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Kansas Collectors - Part 4

Sock monkeyEveryone Needs a Hobby

Living With a Collection

Some people enjoy using their collections in their everyday lives.

By surrounding themselves with the things they have worked so hard to gather, these collectors get to enjoy their collections differently than those who choose to preserve or display them.

Marsha with her Playmobil collection.


"It is a fun way to teach Kansas history to little kids."
- Marsha, Topeka

Marsha collects figures and sets sold by Playmobil and even finds opportunities to use them as a teaching tool.

In 1981, when Marsha finished her master's thesis oral exams on western history and the Santa Fe Trail, she received her first Playmobil figures as a gift. The set featured a family and their covered wagon.

Since then, Marsha has collected more sets that relate to transportation, archeology, and history in general (top, left). In a previous job, she displayed the figures around her office and used them in presentations.

Marsha has reorganized some of the sets to create more accurate Kansas and western scenes. She has even written Playmobil with suggestions for improving accuracy. Marsha regrets that she didn't buy more Playmobil when it first came out since many pieces are now discontinued.

John with his collection of kitsch.


"The uglier, the better!"
- John, Lawrence

John is a collector and also an antique dealer. He says he has always liked "junk." As a child he recalls going to the dump with his grandparents where he was surprised to find tintypes and other personal items for the taking.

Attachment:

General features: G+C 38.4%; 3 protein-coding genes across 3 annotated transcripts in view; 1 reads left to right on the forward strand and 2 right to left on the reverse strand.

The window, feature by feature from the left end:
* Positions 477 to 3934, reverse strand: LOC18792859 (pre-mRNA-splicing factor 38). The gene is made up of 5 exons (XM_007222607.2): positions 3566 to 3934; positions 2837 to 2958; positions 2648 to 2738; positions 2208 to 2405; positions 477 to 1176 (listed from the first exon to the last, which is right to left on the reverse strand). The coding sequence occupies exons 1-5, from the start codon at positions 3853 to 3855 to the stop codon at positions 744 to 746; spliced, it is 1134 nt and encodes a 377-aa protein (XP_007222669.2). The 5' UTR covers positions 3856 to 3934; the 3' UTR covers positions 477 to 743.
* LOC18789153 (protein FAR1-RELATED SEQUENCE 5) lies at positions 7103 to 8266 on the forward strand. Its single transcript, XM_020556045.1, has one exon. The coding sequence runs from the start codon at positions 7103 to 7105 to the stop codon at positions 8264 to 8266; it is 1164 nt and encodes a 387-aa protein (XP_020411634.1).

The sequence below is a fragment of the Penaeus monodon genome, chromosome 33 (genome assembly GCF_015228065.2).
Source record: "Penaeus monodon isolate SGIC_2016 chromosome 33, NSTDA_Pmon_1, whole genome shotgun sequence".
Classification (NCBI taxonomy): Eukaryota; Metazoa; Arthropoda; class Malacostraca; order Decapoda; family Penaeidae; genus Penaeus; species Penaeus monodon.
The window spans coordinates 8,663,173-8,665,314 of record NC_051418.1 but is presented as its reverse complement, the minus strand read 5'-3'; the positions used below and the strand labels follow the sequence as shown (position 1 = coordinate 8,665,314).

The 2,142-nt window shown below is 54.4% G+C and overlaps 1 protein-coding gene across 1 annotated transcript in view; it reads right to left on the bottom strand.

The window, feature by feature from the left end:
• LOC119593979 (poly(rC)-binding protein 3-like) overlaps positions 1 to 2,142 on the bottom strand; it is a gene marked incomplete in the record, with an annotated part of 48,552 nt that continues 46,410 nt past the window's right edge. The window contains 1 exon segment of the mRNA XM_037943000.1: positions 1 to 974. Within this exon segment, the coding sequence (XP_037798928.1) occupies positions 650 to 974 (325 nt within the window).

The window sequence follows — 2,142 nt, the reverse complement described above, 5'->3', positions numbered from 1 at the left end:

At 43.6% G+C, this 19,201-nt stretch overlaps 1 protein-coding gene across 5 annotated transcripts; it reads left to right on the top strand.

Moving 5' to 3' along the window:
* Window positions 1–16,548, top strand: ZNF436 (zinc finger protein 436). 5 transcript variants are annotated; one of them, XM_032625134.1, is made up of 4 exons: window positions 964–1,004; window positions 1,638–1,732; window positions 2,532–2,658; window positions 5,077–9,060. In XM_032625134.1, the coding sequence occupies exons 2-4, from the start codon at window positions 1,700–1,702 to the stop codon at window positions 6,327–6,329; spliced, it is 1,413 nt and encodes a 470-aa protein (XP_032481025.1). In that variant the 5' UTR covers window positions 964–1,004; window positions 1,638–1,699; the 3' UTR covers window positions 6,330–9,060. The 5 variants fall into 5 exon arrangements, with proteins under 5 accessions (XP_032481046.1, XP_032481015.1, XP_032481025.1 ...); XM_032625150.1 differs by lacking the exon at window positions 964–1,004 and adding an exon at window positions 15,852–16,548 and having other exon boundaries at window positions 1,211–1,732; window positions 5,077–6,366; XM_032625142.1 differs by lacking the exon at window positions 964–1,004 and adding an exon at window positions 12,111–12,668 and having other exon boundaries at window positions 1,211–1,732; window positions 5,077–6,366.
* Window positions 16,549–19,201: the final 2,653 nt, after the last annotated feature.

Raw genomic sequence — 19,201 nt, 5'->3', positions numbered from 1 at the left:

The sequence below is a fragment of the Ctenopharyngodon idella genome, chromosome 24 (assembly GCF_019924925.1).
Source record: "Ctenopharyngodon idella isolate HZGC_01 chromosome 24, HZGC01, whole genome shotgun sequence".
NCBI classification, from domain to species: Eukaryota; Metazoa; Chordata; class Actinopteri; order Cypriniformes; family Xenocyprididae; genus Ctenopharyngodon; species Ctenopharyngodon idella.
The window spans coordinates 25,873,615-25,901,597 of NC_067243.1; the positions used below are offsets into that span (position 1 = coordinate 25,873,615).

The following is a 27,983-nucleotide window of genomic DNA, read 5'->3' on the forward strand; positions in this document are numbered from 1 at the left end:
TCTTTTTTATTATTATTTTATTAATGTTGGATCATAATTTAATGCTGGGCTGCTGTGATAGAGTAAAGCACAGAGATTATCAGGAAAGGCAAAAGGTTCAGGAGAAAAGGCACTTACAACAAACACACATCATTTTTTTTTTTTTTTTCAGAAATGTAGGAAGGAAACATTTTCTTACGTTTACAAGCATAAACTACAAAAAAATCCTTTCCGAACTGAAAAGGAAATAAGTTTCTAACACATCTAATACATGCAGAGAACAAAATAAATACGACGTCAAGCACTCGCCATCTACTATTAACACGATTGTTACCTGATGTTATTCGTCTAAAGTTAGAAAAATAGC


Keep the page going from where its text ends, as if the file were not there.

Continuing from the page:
Genie  lamp in John's collection.

Today, John lives with his collection (bottom, right). It includes 1940s to 1960s furniture, genie lamps (bottom, left), sock monkeys (top, right), panther figures, velvet paintings, and much more. His house is a testament to his passion to collect.

Never a man of means, John looks for "kitsch" that others pass up for more traditional antiques (kitsch is something that appeals to popular or low- brow taste and is often of poor quality). Off-color and politically incorrect pieces such as ethnic art and nude salt and pepper shakers are highly sought after by John. He says collecting for him is an addiction.


"This is why I don't buy things on eBay: I like to feel it, look at it, smell it . . . I'm into the whole experience."
- Christine, Valley Center

Collectors often influence others. Christine, a vintage clothing collector, has influenced her Aunt Claire who now collects the same. Although Claire collects primarily things from the 1930s and 1940s and her neice has accumulated many pieces from the 1950s and 1960s, they rarely shop together to avoid competition. Although she and Christine are close, they are secretive about where they shop. They simply tell each other that they got a piece from "their favorite store."

Christine has been shopping for vintage clothes since she was 16 years old. She says she likes vintage clothing because of the quality of workmanship and styling.

Primarily from the 1930s and 1940s, Claire's collection reminds her of the glamorous movie stars from that era. Many of Claire's pieces are black, however, it is whether the garment is fitted, tailored, or charming that ultimately influences her decision to buy.

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Everyone Needs a Hobby: Kansas Collectors and Collecting is an online exhibit developed by the Kansas Museum of History.

  1. The Museum: The House of Muses
  2. The Drive to Collect
  3. Bringing People Together
  4. Living With a Collection
  5. Collecting as Play
  6. Collection as Investment
  7. Working Together: Collectors & Museums

Contact us at KansasMuseum@kshs.org